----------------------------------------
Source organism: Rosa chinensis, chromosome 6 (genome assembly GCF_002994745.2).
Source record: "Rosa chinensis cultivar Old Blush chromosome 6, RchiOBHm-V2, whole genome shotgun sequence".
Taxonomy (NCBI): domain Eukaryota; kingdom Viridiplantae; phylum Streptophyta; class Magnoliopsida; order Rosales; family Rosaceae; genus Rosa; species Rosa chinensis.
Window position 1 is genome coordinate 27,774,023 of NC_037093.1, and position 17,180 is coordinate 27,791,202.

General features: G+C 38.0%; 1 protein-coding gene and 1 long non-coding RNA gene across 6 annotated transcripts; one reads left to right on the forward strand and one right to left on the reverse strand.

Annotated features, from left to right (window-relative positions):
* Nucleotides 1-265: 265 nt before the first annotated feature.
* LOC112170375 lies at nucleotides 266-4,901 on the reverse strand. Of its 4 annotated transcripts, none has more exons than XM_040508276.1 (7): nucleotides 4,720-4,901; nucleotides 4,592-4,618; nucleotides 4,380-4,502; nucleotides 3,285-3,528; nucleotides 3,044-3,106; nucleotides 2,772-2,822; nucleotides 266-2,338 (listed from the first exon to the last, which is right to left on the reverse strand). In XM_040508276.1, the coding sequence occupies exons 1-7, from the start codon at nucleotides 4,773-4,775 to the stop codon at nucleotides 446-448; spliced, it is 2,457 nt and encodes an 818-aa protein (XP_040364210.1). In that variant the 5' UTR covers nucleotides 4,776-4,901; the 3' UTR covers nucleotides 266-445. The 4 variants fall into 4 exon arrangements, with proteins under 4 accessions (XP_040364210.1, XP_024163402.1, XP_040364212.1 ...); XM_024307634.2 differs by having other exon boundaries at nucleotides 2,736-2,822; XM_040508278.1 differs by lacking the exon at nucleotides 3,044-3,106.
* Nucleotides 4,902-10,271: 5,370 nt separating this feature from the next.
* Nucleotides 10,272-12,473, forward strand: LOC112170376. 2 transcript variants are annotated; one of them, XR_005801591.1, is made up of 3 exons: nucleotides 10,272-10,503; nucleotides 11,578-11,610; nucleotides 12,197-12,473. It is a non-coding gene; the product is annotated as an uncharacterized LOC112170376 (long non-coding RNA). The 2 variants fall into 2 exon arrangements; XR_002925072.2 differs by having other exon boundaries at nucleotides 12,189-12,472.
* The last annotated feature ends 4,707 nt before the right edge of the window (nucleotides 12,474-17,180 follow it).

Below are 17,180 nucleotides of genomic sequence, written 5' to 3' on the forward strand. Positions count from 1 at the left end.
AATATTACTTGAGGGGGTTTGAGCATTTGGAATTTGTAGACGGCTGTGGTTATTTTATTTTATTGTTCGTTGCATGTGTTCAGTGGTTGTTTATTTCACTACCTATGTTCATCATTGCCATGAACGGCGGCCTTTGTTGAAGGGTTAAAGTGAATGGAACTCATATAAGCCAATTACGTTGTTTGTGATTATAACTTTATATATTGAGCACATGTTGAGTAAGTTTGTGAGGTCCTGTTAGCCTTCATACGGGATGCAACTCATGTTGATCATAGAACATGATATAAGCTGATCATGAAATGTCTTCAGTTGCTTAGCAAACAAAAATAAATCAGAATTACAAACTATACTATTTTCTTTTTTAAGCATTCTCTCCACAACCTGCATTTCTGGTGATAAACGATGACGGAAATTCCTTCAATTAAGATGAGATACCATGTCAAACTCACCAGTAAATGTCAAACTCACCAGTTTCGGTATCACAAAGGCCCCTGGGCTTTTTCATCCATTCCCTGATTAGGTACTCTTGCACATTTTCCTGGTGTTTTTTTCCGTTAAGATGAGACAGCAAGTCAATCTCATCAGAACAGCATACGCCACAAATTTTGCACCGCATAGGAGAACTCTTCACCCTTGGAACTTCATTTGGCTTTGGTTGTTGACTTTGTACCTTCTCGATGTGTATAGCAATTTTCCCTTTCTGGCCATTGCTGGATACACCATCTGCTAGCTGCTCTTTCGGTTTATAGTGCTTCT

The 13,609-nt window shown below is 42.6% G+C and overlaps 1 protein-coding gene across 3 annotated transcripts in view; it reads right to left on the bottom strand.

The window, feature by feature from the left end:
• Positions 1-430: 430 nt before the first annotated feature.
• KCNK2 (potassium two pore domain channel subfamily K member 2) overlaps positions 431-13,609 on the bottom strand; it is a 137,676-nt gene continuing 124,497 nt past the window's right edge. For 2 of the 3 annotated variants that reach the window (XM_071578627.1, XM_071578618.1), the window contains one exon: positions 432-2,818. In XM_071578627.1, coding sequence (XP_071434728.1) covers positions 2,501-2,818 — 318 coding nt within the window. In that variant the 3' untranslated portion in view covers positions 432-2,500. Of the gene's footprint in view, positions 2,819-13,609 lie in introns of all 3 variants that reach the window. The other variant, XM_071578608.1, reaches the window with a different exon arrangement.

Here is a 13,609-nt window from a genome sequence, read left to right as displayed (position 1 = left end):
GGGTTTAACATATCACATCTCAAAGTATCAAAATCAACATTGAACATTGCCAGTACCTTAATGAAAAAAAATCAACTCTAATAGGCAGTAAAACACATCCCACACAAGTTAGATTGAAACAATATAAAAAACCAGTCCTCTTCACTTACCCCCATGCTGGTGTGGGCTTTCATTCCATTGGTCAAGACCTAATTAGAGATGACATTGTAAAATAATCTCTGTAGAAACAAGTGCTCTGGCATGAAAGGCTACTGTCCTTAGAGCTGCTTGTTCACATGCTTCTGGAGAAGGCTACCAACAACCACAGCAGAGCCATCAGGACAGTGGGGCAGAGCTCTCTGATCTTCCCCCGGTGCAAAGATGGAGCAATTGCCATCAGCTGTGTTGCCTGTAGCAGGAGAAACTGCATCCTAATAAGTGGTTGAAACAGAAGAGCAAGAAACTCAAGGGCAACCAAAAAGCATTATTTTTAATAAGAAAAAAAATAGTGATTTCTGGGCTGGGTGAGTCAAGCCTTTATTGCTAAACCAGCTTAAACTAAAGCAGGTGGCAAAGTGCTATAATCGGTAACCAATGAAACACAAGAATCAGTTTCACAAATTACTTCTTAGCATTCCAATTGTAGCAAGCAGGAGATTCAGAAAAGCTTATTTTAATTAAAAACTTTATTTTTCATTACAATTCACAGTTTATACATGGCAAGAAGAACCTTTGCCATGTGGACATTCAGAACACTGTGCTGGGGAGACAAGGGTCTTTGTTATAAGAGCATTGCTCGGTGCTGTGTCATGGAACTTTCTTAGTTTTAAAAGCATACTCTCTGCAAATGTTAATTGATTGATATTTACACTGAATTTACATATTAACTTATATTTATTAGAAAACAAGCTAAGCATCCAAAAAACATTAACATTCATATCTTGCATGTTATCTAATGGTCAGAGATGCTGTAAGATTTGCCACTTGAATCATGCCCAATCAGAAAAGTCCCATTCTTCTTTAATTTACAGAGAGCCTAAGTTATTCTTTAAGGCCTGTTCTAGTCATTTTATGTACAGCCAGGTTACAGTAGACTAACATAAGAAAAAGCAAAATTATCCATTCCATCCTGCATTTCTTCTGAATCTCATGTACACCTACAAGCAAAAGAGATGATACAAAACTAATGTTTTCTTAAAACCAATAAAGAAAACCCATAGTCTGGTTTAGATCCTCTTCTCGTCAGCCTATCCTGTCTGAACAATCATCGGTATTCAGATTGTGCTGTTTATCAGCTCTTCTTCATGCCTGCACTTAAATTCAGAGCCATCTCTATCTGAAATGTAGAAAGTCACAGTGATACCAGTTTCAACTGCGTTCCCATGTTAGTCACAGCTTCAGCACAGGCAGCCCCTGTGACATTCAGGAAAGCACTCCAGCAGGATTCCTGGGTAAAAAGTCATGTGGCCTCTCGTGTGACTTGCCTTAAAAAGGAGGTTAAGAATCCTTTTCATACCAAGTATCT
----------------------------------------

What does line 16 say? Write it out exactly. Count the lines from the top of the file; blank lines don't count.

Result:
• Positions 1-430: 430 nt before the first annotated feature.